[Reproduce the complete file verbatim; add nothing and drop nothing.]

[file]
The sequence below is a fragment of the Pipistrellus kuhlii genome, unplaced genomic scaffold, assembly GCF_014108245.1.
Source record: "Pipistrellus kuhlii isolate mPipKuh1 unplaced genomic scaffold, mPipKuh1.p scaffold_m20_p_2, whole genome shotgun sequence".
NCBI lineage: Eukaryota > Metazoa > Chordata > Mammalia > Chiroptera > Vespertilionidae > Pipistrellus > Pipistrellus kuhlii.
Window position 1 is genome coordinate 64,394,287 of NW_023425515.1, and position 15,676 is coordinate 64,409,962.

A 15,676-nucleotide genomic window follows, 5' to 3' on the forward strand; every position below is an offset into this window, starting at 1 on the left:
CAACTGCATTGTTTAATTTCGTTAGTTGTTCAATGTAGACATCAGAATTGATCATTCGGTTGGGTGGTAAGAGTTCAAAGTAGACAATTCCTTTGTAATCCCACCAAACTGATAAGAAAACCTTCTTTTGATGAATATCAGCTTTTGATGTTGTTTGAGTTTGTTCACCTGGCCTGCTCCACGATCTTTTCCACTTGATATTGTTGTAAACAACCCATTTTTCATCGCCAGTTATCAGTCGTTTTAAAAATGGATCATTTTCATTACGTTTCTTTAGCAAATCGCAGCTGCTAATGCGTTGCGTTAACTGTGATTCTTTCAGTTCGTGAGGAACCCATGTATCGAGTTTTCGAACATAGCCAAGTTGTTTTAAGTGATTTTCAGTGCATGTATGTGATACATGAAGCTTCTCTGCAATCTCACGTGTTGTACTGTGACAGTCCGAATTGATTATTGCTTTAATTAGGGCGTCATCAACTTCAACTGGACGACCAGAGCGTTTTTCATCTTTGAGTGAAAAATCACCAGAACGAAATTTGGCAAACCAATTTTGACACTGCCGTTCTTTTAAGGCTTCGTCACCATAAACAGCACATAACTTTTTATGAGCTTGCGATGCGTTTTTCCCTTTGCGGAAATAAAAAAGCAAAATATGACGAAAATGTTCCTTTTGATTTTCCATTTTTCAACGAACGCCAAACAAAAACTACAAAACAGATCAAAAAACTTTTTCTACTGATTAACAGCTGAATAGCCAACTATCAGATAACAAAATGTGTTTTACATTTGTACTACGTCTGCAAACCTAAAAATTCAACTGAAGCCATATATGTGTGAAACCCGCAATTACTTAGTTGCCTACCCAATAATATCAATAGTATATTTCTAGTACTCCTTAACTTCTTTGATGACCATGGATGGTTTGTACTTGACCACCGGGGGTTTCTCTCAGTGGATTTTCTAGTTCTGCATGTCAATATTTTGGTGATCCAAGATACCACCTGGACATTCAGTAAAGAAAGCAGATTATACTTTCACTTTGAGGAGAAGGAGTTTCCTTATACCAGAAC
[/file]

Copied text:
The sequence below is a fragment of the Pipistrellus kuhlii genome, unplaced genomic scaffold, assembly GCF_014108245.1.
Source record: "Pipistrellus kuhlii isolate mPipKuh1 unplaced genomic scaffold, mPipKuh1.p scaffold_m20_p_2, whole genome shotgun sequence".
NCBI lineage: Eukaryota > Metazoa > Chordata > Mammalia > Chiroptera > Vespertilionidae > Pipistrellus > Pipistrellus kuhlii.
Window position 1 is genome coordinate 64,394,287 of NW_023425515.1, and position 15,676 is coordinate 64,409,962.

A 15,676-nucleotide genomic window follows, 5' to 3' on the forward strand; every position below is an offset into this window, starting at 1 on the left:
CAACTGCATTGTTTAATTTCGTTAGTTGTTCAATGTAGACATCAGAATTGATCATTCGGTTGGGTGGTAAGAGTTCAAAGTAGACAATTCCTTTGTAATCCCACCAAACTGATAAGAAAACCTTCTTTTGATGAATATCAGCTTTTGATGTTGTTTGAGTTTGTTCACCTGGCCTGCTCCACGATCTTTTCCACTTGATATTGTTGTAAACAACCCATTTTTCATCGCCAGTTATCAGTCGTTTTAAAAATGGATCATTTTCATTACGTTTCTTTAGCAAATCGCAGCTGCTAATGCGTTGCGTTAACTGTGATTCTTTCAGTTCGTGAGGAACCCATGTATCGAGTTTTCGAACATAGCCAAGTTGTTTTAAGTGATTTTCAGTGCATGTATGTGATACATGAAGCTTCTCTGCAATCTCACGTGTTGTACTGTGACAGTCCGAATTGATTATTGCTTTAATTAGGGCGTCATCAACTTCAACTGGACGACCAGAGCGTTTTTCATCTTTGAGTGAAAAATCACCAGAACGAAATTTGGCAAACCAATTTTGACACTGCCGTTCTTTTAAGGCTTCGTCACCATAAACAGCACATAACTTTTTATGAGCTTGCGATGCGTTTTTCCCTTTGCGGAAATAAAAAAGCAAAATATGACGAAAATGTTCCTTTTGATTTTCCATTTTTCAACGAACGCCAAACAAAAACTACAAAACAGATCAAAAAACTTTTTCTACTGATTAACAGCTGAATAGCCAACTATCAGATAACAAAATGTGTTTTACATTTGTACTACGTCTGCAAACCTAAAAATTCAACTGAAGCCATATATGTGTGAAACCCGCAATTACTTAGTTGCCTACCCAATAATATCAATAGTATATTTCTAGTACTCCTTAACTTCTTTGATGACCATGGATGGTTTGTACTTGACCACCGGGGGTTTCTCTCAGTGGATTTTCTAGTTCTGCATGTCAATATTTTGGTGATCCAAGATACCACCTGGACATTCAGTAAAGAAAGCAGATTATACTTTCACTTTGAGGAGAAGGAGTTTCCTTATACCAGAAC